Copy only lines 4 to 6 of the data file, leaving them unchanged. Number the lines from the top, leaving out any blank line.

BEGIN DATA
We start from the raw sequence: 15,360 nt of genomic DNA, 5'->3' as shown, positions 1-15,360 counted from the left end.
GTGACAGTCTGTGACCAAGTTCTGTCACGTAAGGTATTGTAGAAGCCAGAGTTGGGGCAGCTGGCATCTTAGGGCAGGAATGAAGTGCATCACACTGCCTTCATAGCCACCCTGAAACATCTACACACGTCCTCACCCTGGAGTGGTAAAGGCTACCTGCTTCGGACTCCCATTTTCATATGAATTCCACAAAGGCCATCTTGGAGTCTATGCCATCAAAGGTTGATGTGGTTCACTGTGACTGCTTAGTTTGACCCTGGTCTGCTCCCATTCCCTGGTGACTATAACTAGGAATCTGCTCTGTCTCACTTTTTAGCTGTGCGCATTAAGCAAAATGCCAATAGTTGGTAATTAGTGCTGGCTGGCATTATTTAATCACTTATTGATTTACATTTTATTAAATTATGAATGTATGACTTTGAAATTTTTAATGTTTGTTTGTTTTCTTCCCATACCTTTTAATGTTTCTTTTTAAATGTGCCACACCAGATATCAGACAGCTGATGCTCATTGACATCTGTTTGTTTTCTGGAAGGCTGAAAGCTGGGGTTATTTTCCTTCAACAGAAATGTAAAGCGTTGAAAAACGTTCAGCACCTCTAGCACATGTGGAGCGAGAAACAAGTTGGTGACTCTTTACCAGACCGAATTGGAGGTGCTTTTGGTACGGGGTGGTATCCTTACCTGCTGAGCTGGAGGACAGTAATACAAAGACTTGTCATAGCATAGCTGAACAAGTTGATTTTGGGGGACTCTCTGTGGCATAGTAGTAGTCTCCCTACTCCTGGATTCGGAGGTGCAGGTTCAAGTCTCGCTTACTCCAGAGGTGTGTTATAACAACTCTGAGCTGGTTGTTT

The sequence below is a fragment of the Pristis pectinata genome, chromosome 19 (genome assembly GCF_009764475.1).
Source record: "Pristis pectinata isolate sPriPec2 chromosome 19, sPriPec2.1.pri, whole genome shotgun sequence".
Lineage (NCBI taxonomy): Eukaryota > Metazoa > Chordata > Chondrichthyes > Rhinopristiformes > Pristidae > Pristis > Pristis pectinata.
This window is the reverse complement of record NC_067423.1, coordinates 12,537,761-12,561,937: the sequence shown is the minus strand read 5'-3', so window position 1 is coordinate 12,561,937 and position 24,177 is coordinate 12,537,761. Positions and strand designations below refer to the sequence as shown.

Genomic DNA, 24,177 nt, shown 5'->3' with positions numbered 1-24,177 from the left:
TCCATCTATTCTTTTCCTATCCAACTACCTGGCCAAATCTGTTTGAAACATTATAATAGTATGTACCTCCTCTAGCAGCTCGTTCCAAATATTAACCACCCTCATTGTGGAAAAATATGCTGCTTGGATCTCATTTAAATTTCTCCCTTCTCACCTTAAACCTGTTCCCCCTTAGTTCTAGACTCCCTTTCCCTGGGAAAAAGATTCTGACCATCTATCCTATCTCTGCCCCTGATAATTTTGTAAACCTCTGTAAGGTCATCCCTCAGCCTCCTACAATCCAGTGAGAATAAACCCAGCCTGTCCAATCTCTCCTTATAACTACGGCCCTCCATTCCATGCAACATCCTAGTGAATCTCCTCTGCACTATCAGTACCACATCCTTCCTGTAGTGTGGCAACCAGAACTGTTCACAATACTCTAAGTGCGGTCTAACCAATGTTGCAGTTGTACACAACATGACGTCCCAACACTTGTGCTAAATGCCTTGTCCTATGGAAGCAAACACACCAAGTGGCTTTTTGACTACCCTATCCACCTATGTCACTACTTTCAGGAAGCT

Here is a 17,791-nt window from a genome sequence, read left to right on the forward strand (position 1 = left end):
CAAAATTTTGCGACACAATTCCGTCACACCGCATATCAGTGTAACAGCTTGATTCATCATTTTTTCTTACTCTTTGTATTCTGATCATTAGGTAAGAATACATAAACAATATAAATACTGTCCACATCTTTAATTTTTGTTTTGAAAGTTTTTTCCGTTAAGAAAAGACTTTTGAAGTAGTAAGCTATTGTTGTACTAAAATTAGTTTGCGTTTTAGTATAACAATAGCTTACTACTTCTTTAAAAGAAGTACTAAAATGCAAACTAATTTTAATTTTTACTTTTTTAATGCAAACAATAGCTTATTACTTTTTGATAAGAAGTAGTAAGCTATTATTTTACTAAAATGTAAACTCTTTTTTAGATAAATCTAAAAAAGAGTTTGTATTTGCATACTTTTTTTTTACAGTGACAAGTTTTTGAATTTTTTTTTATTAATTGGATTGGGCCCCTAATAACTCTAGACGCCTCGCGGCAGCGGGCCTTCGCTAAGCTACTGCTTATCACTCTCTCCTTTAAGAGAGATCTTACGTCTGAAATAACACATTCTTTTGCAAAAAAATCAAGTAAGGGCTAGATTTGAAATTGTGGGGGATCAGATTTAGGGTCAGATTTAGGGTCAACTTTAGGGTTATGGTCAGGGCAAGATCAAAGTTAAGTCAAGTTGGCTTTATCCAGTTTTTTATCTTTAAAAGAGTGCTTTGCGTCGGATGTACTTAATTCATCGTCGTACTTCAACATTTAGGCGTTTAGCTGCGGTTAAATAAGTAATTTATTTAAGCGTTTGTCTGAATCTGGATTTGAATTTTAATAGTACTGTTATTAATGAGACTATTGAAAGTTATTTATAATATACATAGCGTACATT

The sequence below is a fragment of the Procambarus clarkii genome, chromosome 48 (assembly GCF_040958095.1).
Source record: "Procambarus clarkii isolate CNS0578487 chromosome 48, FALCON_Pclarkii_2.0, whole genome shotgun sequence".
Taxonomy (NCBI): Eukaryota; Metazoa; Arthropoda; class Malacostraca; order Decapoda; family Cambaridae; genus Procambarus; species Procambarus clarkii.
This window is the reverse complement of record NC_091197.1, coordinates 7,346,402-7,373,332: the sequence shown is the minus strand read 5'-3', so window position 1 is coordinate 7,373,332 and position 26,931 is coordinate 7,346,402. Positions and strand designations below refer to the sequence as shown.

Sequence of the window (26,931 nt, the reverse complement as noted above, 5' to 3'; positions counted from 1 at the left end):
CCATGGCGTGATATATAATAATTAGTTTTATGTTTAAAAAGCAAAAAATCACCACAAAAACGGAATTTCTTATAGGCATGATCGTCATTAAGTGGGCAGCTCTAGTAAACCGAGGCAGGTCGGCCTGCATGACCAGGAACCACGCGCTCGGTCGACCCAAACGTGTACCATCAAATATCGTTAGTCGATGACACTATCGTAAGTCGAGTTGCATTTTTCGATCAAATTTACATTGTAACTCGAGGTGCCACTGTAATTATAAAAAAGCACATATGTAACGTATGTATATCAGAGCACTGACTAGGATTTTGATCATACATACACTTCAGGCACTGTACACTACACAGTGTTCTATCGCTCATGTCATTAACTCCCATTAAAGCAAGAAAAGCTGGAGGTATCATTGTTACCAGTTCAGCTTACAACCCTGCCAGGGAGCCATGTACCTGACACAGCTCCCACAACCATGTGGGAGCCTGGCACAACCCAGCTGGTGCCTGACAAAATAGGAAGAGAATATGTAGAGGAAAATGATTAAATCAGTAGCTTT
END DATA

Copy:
Source record: "Pristis pectinata isolate sPriPec2 chromosome 19, sPriPec2.1.pri, whole genome shotgun sequence".
Lineage (NCBI taxonomy): Eukaryota > Metazoa > Chordata > Chondrichthyes > Rhinopristiformes > Pristidae > Pristis > Pristis pectinata.
This window is the reverse complement of record NC_067423.1, coordinates 12,537,761-12,561,937: the sequence shown is the minus strand read 5'-3', so window position 1 is coordinate 12,561,937 and position 24,177 is coordinate 12,537,761. Positions and strand designations below refer to the sequence as shown.